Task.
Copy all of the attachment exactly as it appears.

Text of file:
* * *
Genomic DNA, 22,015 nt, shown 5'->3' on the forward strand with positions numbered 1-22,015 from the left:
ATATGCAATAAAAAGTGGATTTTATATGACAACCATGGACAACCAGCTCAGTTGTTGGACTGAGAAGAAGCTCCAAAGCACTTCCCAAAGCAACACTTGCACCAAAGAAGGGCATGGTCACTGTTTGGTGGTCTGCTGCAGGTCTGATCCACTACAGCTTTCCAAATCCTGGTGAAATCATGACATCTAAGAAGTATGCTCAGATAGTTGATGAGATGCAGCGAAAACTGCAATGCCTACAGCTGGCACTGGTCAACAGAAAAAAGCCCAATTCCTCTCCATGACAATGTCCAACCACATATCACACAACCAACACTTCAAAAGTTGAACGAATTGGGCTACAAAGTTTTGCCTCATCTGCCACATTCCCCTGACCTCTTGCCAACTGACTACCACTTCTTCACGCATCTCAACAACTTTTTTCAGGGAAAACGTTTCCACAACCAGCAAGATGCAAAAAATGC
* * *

Genomic DNA, 22,015 nt, shown 5'->3' on the forward strand with positions numbered 1-22,015 from the left:
ATATGCAATAAAAAGTGGATTTTATATGACAACCATGGACAACCAGCTCAGTTGTTGGACTGAGAAGAAGCTCCAAAGCACTTCCCAAAGCAACACTTGCACCAAAGAAGGGCATGGTCACTGTTTGGTGGTCTGCTGCAGGTCTGATCCACTACAGCTTTCCAAATCCTGGTGAAATCATGACATCTAAGAAGTATGCTCAGATAGTTGATGAGATGCAGCGAAAACTGCAATGCCTACAGCTGGCACTGGTCAACAGAAAAAAGCCCAATTCCTCTCCATGACAATGTCCAACCACATATCACACAACCAACACTTCAAAAGTTGAACGAATTGGGCTACAAAGTTTTGCCTCATCTGCCACATTCCCCTGACCTCTTGCCAACTGACTACCACTTCTTCACGCATCTCAACAACTTTTTTCAGGGAAAACGTTTCCACAACCAGCAAGATGCAAAAAATGC